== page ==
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This volume is intended to be a Record of the Legislation, and the general Political History of the United States, for the last four years—a period of unexampled activity and of singularly deep interest and inportance, whether reference be had to the vast material interests involved in the stupendous struggle, or the precedents, principles, and measures which the Convulsion has produced. It is further intended to be a Record rather of those salient facts which embody or illustrate principles, than of those which relate to men or parties, and hence have transient and inferior sig. nificance.
So abundant have been the materials, that compression has been a necessity. Selection has been made with the purpose of presenting, fully and fairly, the facts as they are, and the agencies by which they came-viewing all else as subordinate.
The first Ninety pages are devoted to the period of Secession, and contain a narrative of the successive steps in the movement in each State, in chronological order; also, the elaborate justifying papers of the South Carolina Convention, with counter-selections from other authorities; together with a condensation of the various propositions of Adjustment made in or out of Congress and the vote upon each taken in either body, and the various Official Papers of the day tending to show the relations of the parties, the wrongs complained of, and the remedies proposed. Closely examining this Record, it is difficult for a candid person to escape the conviction that Adjustment was hopeless—Revolution having been the pre-determined purpose of the reckless men who had obtained control of the State machinery of most of the slaveholding States. This conviction will be strengthened by study of what has since transpired.
It will be remembered that the Thirty-Sixth Congress proposed permanently to settle the security of slavery in the slaveholding States by an amendment of the Constitution, which was adopted by a two-thirds vote in each House. And that it completely disposed of the Territorial feature of the difficulties by agreeing upon, and almost unanimously passing, bills organizing Territories covering the entire area owned by the Government. The record of these two important historical facts is given within. They have great significance in establishing the character of the Rebellion.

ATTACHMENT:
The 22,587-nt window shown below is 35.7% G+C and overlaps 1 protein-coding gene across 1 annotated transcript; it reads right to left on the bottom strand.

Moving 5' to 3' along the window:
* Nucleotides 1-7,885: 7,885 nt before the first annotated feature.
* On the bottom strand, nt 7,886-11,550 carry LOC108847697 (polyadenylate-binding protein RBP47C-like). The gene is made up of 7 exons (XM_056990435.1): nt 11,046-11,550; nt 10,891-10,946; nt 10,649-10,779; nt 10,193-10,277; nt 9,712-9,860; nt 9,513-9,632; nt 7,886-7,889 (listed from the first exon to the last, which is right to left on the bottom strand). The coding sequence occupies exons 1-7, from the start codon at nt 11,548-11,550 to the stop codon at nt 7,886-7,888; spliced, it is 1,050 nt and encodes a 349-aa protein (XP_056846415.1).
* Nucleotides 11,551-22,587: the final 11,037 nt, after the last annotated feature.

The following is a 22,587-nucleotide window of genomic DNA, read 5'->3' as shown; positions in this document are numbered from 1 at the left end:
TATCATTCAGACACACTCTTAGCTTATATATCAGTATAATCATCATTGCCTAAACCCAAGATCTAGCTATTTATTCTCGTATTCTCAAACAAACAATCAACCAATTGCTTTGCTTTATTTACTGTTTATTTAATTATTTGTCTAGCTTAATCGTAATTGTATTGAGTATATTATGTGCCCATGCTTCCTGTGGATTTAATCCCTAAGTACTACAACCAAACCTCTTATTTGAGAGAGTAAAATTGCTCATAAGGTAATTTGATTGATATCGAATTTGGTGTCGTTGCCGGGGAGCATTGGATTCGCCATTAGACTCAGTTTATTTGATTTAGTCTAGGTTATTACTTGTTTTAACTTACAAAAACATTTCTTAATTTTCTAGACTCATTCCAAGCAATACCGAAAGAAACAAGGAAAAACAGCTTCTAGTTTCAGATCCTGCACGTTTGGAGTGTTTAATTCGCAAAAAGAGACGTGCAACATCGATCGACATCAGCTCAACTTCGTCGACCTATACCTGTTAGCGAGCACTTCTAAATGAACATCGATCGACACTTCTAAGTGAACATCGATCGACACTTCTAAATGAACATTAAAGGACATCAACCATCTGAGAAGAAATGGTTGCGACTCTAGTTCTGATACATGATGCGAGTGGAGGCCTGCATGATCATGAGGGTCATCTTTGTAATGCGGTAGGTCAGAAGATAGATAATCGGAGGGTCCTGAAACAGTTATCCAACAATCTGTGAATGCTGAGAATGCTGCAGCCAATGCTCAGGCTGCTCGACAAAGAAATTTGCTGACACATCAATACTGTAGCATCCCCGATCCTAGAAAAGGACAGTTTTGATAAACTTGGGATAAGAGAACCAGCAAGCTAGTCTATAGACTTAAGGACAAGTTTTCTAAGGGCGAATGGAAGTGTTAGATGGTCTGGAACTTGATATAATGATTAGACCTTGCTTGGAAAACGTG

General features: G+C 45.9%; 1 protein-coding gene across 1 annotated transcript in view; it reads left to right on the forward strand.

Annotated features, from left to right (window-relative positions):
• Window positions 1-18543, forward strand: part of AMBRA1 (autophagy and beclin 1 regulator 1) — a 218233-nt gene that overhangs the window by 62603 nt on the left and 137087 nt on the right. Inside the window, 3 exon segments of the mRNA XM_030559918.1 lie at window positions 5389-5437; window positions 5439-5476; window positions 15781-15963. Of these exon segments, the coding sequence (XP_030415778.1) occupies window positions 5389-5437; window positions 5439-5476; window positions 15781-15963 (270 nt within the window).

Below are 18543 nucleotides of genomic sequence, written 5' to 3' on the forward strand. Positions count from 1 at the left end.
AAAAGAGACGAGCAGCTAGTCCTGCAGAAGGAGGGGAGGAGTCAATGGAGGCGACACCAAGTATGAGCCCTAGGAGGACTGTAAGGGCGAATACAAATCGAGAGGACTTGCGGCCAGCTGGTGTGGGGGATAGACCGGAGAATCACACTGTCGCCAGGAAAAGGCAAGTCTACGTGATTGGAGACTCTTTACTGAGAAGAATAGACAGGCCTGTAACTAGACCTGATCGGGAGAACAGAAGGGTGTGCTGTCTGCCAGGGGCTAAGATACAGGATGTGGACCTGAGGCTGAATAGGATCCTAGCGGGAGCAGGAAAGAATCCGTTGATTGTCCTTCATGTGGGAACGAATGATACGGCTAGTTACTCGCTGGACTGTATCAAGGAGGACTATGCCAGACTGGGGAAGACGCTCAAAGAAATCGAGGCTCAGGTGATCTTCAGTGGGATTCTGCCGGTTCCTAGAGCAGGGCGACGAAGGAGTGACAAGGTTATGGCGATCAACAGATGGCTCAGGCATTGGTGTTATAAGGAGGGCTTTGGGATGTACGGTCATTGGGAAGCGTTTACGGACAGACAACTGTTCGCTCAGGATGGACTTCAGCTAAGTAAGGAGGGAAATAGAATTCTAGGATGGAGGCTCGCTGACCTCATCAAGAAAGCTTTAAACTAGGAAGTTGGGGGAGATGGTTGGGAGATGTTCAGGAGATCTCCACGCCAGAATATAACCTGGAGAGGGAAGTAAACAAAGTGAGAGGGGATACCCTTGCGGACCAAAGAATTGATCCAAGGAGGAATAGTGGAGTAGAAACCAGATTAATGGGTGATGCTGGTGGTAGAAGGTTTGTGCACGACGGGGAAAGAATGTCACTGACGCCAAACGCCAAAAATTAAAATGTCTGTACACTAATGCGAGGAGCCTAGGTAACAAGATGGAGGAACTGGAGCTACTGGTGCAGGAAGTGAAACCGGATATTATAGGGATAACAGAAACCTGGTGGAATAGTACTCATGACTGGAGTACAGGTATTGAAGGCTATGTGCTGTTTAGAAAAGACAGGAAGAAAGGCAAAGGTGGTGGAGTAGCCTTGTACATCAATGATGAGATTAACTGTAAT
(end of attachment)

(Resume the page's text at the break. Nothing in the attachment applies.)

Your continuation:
The copy of the Constitution of the United States is believed to be strictly accurate in text and punctuation, which, it is understood, can be said of only one other copy in print—that in the work known as Hickey's Constitution. The statement of the differences between it and the Rebel Constitution has been made with extreme care. The common index to the two instruments shows, at a glance, wherein they differ, and will be found both interesting and convenient—the whole chapter possessing special value to large classes of persons.
In presenting the facts upon each subject of legislation, the general plan has been: first, to state the result reached, with the final votes; and, then, such proceedings, in the intermediate stages, as are of adequate importance, or necessary to explain the position of Members. This preparation involved constant selection, concerning which there may be differences of opinion-some thinking that too much detail on one subject is given; others, too little of another. In all cases the rule stated, governed. As far as it has been possible to obtain the Rebel legisiation on the same or corresponding subjects, it has been added, with such of their orders and proclamations as were connected with them. A comparison of the two, and the dates of enactment or issue, will prove of service in dispelling delusions and correcting general misconceptions.
Besides the legislation proper, the volame contains, in a classified form, all the Messages, Proclamations, Orders, Correspondence, and Addresses of the President; the Diplomacy of the Secretary of State; valuable letters and papers from the Secretaries of the Treasury, of War, of the Navy, of the Interior, and from the Postmaster General; Opinions of the Attorney General upon commanding public questions; those of the Orders of Commanding Officers which are within the scope of the work; the Decisions of the Courts; and such other data as properly belong therein-the whole forming a multitudinous mass of facts, to any one of which the classification adopted, and the copious index appended, will, it is hoped, make it easy to refer.